Baseline characteristics of participants including age, clinical scales, and laboratory findings were presented as means with standard deviations or medians with interquartile range. Distribution of variables was evaluated using the Shapiro-Wilk test. Due to non-Gaussian distribution of variables the Mann-Whitney U test was used to compare differences between the control and study group. To compare differences between two dependent variables the Wilcoxon signed rank test was employed. Friedman’s ANOVA was used to calculate differences between more than two dependent variables. Correlations between each variable were examined using Spearman’s rank correlation. A correlation coefficient ranging 0.00 to 0.19 was considered as very weak, 0.20 to 0.39 as weak, 0.40 to 0.59 as moderate, 0.60 to 0.79 as strong, and 0.80 to 1.0 as very strong.
A p-value below 0.05 was considered statistically significant. The diagnostic performance of each biomarker in PsA detection was assessed by ROC curve analysis with calculation of Youden’s Index and the area under the curve (AUC). All calculations were made using Statistica 13 software.


Finally, 24 patients (57% of them were men) aged between 32 and 71 years (mean: 54.18 years) were qualified for the analysis. The control group consisted of 26 healthy volunteers. There were no statistically significant differences between the two groups in terms of age and gender (Table 1). We found a statistically significant increase in serum levels of IL-18 in the examined patients with PsA compared to the control group (p < 0.005; Table 1). Serum IL-20 levels in PsA patients were also higher than in the control group, but this increase was not statistically significant (p = 0.2939; Table 1). We also found that MMP-3 showed a statistically significant higher serum level in PsA patients compared to the control group (p < 0.0001; Table 1). Surprisingly, we found that the concentration of MMP-1 in serum PsA patients was statistically significant lower than in the control group (p < 0.005; Table 1).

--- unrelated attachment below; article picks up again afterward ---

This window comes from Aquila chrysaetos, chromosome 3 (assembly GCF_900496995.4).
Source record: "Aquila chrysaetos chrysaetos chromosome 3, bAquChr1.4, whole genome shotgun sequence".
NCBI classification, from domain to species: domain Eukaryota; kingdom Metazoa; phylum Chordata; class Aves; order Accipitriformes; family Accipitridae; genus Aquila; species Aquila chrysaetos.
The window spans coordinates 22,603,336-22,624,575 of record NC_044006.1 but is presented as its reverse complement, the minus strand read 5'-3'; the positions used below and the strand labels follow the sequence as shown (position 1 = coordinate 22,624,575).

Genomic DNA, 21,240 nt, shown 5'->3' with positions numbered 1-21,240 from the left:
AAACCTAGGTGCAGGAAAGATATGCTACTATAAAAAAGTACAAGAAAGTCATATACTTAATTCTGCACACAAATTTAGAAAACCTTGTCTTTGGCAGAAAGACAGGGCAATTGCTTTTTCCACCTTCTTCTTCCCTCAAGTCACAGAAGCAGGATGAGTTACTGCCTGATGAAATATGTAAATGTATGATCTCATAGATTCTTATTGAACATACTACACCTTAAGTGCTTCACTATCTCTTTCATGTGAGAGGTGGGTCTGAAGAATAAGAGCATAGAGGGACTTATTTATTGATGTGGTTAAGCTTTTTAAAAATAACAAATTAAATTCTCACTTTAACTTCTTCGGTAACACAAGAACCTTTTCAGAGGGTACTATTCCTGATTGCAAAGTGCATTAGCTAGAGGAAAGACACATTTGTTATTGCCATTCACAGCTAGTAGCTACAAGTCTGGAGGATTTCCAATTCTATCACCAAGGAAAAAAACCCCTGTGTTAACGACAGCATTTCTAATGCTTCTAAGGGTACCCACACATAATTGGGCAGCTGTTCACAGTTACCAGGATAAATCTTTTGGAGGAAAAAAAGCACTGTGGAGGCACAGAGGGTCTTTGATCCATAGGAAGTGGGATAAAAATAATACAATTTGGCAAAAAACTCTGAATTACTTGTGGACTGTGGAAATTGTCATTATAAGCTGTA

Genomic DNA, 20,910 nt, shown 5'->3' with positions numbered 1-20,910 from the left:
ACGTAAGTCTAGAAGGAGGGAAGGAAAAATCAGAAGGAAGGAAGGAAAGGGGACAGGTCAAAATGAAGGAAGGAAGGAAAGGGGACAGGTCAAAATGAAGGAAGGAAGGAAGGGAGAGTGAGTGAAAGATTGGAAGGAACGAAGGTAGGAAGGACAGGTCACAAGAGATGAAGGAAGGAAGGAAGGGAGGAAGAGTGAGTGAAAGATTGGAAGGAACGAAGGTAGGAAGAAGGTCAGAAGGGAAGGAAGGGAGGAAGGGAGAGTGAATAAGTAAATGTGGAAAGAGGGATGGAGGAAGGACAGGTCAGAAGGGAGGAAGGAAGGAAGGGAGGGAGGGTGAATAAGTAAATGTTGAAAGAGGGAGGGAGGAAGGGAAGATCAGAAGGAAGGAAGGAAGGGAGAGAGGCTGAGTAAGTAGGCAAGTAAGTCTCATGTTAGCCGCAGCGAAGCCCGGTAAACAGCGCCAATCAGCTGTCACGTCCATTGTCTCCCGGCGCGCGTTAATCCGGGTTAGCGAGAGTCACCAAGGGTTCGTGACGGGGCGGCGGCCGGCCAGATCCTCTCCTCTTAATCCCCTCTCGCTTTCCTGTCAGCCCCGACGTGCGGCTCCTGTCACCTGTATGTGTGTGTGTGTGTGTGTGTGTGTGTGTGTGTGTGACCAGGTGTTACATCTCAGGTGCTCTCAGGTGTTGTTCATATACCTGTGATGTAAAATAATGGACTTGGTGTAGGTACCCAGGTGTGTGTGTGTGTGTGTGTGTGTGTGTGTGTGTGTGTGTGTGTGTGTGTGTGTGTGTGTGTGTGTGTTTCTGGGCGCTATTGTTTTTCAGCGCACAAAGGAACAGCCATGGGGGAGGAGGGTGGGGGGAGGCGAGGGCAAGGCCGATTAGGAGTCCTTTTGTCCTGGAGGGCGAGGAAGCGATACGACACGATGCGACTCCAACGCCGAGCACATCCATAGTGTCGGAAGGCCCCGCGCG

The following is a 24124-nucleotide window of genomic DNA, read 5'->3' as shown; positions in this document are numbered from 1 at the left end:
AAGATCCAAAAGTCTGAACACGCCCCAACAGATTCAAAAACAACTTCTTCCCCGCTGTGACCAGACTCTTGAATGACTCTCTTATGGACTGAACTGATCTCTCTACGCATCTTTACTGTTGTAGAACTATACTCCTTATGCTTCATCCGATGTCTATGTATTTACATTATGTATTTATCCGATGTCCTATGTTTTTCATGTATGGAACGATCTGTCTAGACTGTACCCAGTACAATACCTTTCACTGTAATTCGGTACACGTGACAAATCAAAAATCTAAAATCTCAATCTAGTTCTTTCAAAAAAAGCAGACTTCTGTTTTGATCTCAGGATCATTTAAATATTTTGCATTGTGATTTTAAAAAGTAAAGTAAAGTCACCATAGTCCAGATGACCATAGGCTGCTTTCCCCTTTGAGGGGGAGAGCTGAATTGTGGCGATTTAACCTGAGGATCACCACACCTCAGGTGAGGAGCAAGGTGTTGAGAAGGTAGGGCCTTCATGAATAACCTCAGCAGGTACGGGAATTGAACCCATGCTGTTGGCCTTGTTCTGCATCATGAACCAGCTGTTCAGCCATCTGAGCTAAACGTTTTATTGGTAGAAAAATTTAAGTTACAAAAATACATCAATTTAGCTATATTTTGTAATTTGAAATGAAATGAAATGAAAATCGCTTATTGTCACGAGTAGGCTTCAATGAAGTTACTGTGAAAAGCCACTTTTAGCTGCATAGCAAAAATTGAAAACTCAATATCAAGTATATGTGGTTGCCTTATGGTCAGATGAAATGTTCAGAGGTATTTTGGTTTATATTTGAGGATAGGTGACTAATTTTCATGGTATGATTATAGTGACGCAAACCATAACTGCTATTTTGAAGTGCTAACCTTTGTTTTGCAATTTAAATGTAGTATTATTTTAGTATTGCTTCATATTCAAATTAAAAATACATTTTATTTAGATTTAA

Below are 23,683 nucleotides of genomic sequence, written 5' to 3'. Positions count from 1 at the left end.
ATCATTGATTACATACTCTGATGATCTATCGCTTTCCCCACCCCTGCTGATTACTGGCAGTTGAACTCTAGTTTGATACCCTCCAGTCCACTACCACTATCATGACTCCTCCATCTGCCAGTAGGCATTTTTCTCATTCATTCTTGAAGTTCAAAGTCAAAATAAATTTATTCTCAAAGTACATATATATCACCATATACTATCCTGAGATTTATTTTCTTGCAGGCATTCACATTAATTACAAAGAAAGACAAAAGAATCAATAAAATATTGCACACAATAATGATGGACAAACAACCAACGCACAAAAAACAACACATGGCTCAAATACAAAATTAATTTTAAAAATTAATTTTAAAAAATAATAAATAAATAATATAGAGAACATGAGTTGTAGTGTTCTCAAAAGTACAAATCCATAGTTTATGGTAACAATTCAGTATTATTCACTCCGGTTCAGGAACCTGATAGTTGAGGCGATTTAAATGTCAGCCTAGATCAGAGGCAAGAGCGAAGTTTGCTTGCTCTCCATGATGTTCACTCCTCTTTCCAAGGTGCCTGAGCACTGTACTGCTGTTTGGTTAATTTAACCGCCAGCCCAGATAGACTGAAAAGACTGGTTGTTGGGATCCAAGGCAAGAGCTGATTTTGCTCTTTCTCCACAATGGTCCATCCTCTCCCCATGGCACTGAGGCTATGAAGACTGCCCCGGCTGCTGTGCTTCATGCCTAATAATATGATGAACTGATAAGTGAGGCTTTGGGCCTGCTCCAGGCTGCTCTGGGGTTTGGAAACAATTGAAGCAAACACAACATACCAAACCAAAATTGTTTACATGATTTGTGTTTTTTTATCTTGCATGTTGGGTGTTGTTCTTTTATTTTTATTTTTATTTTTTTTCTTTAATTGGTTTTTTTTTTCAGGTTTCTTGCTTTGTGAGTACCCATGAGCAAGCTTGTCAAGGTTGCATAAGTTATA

In our study we also analysed the concentrations of markers of turnover and destruction of joint cartilage in the serum of patients with PsA and compared them with their level in the control group. We showed that both YKL-40 and COMP had significantly higher serum concentrations in the study group compared to controls (p = 0.0061 for YKL-40 and p < 0.0001 for COMP, respectively; Table 2).
In our study we did not find any strong, significant correlations between the IL-18 and IL-20 and any other studied markers of inflammation and cartilage destruction in serum in PsA patients. However, we indicated positive correlation between IL-20 level in serum in PsA patients and degree of clinical severity of the disease (BSA score; Table 2).
Our data also indicated that serum MMP-1 levels in the PsA study group positively correlated with the degree of clinical severity of the disease on both the PASI and DLQI scales (Table 2). Moreover, our analysis also showed strong correlations between one of the markers of cartilage destruction in serum in PsA patients (COMP) and the clinical and functional stage of PsA (PASI, DLQI, TJC, SJC; Table 2). We also found strong correlation between COMP serum concentration in PsA patients and degree of joint involvement expressed in SJC, and in SJC and TJC together (Table 2).